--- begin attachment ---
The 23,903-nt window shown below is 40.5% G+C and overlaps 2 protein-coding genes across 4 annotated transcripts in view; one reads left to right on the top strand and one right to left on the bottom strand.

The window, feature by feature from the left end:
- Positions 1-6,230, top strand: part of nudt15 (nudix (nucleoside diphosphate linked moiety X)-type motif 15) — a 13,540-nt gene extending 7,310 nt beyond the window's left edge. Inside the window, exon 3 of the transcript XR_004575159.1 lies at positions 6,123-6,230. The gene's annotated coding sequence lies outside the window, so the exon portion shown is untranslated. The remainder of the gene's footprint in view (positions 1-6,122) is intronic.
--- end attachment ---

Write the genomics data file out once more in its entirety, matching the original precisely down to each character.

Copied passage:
The 23,903-nt window shown below is 40.5% G+C and overlaps 2 protein-coding genes across 4 annotated transcripts in view; one reads left to right on the top strand and one right to left on the bottom strand.

The window, feature by feature from the left end:
- Positions 1-6,230, top strand: part of nudt15 (nudix (nucleoside diphosphate linked moiety X)-type motif 15) — a 13,540-nt gene extending 7,310 nt beyond the window's left edge. Inside the window, exon 3 of the transcript XR_004575159.1 lies at positions 6,123-6,230. The gene's annotated coding sequence lies outside the window, so the exon portion shown is untranslated. The remainder of the gene's footprint in view (positions 1-6,122) is intronic.